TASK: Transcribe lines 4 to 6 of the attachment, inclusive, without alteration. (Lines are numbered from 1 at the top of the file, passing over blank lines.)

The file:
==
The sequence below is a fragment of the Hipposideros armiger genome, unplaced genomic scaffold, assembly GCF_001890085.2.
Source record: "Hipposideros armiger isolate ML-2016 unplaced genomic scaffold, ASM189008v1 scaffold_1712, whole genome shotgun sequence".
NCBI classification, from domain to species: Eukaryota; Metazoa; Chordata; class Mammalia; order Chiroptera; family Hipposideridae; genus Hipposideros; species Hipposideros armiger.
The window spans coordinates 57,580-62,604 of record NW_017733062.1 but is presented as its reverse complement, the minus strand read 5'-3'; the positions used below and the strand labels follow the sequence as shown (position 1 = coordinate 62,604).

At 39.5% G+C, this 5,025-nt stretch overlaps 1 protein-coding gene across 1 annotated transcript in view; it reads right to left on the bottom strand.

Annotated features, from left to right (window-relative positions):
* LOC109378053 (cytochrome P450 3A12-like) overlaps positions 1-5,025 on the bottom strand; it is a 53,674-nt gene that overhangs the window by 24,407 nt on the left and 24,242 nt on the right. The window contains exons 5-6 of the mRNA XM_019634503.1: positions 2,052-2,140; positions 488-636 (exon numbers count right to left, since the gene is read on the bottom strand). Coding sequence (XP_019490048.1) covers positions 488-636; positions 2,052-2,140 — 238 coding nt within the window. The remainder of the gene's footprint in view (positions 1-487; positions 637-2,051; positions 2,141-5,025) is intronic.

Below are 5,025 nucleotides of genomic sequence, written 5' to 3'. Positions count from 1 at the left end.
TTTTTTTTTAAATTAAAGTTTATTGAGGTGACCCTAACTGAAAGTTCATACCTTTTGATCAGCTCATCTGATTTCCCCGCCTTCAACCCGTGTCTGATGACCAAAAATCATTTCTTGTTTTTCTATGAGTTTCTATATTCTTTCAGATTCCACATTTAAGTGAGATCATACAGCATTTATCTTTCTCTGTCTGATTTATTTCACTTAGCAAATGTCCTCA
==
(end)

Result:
The window spans coordinates 57,580-62,604 of record NW_017733062.1 but is presented as its reverse complement, the minus strand read 5'-3'; the positions used below and the strand labels follow the sequence as shown (position 1 = coordinate 62,604).

At 39.5% G+C, this 5,025-nt stretch overlaps 1 protein-coding gene across 1 annotated transcript in view; it reads right to left on the bottom strand.

Annotated features, from left to right (window-relative positions):